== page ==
When you’ve got tight hips, it can interfere with your ability to enjoy walking, running, golfing, and just exercise in general.
Tight hips are not only annoying and achy, but they often contribute to lower back pain as well. But perhaps more frustrating than the tight hips themselves is the fact that no matter how much stretching you do – they never seem to loosen up. Typically when I hear this, it’s a big red flag for me that tight hip muscles aren’t actually your problem.
In other words, just because it feels like you’ve got tight hips – doesn’t mean they actually are tight.
Let me explain.
Your hip muscles can literally be shortened and constricted – in which case – they need lots of stretching. But they can also be “tight” due to weakness or being overworked. When muscles are overtaxed or undertaxed during an activity, they aren’t going to function well and they will find a way to compensate. And this compensation strategy can lead to chronically tight hips over time.
But here’s the thing…
When your hips are tight due to weakness and overcompensation, stretching will not help. Stretching might feel good in the moment, or give you temporary relief, but the tightness in your hips will continue to return until you identify and fix the real underlying problem.
Let’s take your psoas (one of your hip flexors and pelvic stabilizers) as an example to illustrate this concept…
Your psoas is one of your deep hip flexors that also has a connection to your lower back. Although it is capable of flexing (bending) your hip in some capacity – it has more of a stability role. When functioning properly it will assist in exercises like the crunch or sit up, and also work alongside your deep abdominals and glute muscles to help you maintain good upright posture when you’re sitting or standing.
Unfortunately the psoas gets blamed for a lot of things – most notably – tilting your pelvis forward because it’s “tight” and causing lower back pain. The theory is that if you stretch, massage, and “release” your psoas muscle, then you will balance out your pelvis, and your back pain and hip tightness will disappear. But sadly, this is rarely the case. More often than not, your psoas is tight because it’s overworking to compensate for your deep abdominals/core not working properly.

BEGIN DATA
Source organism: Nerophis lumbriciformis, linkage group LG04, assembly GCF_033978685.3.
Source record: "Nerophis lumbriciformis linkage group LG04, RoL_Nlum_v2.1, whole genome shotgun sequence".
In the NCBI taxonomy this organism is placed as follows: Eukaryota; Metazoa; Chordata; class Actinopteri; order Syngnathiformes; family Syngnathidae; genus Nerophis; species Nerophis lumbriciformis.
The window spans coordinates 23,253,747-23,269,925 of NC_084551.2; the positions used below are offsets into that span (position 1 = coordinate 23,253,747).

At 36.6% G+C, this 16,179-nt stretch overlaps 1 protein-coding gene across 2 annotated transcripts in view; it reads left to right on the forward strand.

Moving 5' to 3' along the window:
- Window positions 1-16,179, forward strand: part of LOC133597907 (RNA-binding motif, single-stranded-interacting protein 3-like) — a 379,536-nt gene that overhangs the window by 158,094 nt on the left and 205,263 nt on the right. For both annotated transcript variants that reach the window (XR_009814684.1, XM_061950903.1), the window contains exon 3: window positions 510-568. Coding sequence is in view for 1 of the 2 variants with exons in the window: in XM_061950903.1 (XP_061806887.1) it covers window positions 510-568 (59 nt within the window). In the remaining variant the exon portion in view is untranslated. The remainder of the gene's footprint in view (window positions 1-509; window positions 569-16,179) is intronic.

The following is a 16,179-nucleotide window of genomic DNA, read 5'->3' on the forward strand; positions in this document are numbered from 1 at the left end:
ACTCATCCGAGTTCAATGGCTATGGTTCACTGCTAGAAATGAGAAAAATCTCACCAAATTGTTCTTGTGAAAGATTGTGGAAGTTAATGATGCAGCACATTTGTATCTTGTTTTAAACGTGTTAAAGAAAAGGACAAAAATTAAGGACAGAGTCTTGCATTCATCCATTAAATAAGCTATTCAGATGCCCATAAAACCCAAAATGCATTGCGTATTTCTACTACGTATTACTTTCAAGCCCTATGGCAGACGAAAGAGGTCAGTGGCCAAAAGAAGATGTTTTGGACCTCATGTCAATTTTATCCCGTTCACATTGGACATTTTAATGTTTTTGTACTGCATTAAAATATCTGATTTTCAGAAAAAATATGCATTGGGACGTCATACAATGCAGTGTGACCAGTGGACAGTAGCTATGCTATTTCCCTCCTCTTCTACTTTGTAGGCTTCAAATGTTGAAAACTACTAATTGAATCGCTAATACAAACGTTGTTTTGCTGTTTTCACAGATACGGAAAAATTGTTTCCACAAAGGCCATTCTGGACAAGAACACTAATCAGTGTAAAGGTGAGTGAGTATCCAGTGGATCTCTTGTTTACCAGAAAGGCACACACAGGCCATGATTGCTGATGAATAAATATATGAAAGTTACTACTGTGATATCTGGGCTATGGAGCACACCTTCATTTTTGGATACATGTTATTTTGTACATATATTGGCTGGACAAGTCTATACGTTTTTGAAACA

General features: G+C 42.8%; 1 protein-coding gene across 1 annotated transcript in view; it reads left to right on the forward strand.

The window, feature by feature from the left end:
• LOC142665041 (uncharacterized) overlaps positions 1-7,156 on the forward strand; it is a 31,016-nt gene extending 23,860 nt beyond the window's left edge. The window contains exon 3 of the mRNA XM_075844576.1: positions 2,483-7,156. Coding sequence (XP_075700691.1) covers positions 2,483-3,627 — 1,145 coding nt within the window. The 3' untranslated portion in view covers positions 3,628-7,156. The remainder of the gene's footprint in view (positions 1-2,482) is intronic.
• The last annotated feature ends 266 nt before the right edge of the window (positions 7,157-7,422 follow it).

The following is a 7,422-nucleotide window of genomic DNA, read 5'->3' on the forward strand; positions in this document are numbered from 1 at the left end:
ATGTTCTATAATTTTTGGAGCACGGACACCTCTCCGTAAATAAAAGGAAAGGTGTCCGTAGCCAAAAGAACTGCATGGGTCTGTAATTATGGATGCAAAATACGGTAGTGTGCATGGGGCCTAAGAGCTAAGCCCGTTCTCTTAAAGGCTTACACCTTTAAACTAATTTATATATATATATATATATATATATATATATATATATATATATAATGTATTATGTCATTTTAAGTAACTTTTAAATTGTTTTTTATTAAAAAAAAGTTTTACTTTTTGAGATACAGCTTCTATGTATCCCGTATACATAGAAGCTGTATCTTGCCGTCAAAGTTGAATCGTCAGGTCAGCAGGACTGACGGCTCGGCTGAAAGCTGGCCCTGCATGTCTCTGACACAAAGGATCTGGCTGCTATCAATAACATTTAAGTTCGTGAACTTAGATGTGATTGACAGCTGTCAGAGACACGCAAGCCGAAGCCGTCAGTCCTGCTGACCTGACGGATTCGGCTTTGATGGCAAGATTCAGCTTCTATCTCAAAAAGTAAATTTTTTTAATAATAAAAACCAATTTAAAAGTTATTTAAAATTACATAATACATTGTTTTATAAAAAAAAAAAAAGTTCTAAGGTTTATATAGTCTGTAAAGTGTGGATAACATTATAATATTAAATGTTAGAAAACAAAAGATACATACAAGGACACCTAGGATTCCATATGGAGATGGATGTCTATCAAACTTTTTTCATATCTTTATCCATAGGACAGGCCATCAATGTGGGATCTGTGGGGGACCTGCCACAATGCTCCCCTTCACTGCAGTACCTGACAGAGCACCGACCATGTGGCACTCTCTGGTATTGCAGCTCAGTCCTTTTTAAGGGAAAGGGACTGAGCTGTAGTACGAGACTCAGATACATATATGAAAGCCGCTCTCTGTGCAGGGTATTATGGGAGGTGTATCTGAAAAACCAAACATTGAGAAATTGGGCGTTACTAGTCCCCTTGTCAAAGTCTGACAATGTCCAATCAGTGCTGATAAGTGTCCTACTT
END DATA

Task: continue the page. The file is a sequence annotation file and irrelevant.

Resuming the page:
Do your hips ever cramp or feel achy during abdominal work?
Your inclination will be to stretch them but this will simply not work. You have to get your abdominals and deep core to start working properly so that your psoas can actually relax. Once your hip flexors are no longer doing all the work, they won’t feel tight anymore.
This concept of tightness due to overworking and compensation can happen to any muscle in your body. With hips in particular, your psoas along with your piriformis and TFL (tensor fascia latae) are the most common victims. We’ve already spoken about your psoas, but your piriformis and TFL love to compensate for weak gluteal (butt) muscles.
An overworked piriformis leads to difficulty sitting cross-legged and a tight TFL can be painful and lead to IT band problems. You can stretch all you want, but if you don’t address the underlying cause and give these muscles a chance to relax, your hips will constantly feel tight. Plus, stretching in and of itself is a form of load on your muscle. You don’t want to add more load to an already tired and angry muscle.
The moral of this story is that if you’ve got chronically tight hips and stretching all the time isn’t solving your problem, then consider a different approach. Most people don’t consider strengthening an area that feels tight but this could be what you’re missing.
When it comes to hips – the things to look at are your deep abdominals/core and your glutes/butt muscles. Often there’s an underlying weakness in one or more of these areas that you just can’t recognize. Do yourself a favor and talk to an expert who gets this.
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Dr. Carrie Jose, Physical Therapist and Pilates expert, owns CJ Physical Therapy & Pilates in Portsmouth and writes for Seacoast Media Group. To get in touch, email her at [email protected].